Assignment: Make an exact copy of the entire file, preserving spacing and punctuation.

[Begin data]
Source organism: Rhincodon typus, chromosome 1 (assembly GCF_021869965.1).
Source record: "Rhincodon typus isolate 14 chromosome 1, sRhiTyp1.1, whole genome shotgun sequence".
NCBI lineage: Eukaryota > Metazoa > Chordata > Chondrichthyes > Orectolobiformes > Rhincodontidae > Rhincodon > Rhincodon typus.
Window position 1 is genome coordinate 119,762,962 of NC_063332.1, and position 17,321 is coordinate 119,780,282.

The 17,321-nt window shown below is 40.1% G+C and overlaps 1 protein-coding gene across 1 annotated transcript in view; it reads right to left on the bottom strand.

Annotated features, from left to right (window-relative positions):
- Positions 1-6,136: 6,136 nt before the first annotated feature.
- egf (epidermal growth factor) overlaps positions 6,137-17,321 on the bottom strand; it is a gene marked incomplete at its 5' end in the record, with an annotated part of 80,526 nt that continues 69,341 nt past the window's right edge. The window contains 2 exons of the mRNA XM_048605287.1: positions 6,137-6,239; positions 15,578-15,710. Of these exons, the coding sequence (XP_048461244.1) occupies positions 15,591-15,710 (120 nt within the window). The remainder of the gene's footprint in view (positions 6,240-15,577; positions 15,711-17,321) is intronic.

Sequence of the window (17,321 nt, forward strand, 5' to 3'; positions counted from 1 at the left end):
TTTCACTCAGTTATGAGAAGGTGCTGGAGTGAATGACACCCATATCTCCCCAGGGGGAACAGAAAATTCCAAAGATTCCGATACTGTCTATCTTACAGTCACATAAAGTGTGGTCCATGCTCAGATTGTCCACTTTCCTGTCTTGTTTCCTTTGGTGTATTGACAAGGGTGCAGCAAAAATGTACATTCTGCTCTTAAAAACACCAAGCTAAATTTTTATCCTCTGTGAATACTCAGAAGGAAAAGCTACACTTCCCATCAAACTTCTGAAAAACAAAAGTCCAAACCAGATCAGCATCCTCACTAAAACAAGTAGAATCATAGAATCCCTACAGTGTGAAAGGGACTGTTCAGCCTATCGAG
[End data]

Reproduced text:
Source organism: Rhincodon typus, chromosome 1 (assembly GCF_021869965.1).
Source record: "Rhincodon typus isolate 14 chromosome 1, sRhiTyp1.1, whole genome shotgun sequence".
NCBI lineage: Eukaryota > Metazoa > Chordata > Chondrichthyes > Orectolobiformes > Rhincodontidae > Rhincodon > Rhincodon typus.
Window position 1 is genome coordinate 119,762,962 of NC_063332.1, and position 17,321 is coordinate 119,780,282.

The 17,321-nt window shown below is 40.1% G+C and overlaps 1 protein-coding gene across 1 annotated transcript in view; it reads right to left on the bottom strand.

Annotated features, from left to right (window-relative positions):
- Positions 1-6,136: 6,136 nt before the first annotated feature.
- egf (epidermal growth factor) overlaps positions 6,137-17,321 on the bottom strand; it is a gene marked incomplete at its 5' end in the record, with an annotated part of 80,526 nt that continues 69,341 nt past the window's right edge. The window contains 2 exons of the mRNA XM_048605287.1: positions 6,137-6,239; positions 15,578-15,710. Of these exons, the coding sequence (XP_048461244.1) occupies positions 15,591-15,710 (120 nt within the window). The remainder of the gene's footprint in view (positions 6,240-15,577; positions 15,711-17,321) is intronic.

Sequence of the window (17,321 nt, forward strand, 5' to 3'; positions counted from 1 at the left end):
TTTCACTCAGTTATGAGAAGGTGCTGGAGTGAATGACACCCATATCTCCCCAGGGGGAACAGAAAATTCCAAAGATTCCGATACTGTCTATCTTACAGTCACATAAAGTGTGGTCCATGCTCAGATTGTCCACTTTCCTGTCTTGTTTCCTTTGGTGTATTGACAAGGGTGCAGCAAAAATGTACATTCTGCTCTTAAAAACACCAAGCTAAATTTTTATCCTCTGTGAATACTCAGAAGGAAAAGCTACACTTCCCATCAAACTTCTGAAAAACAAAAGTCCAAACCAGATCAGCATCCTCACTAAAACAAGTAGAATCATAGAATCCCTACAGTGTGAAAGGGACTGTTCAGCCTATCGAG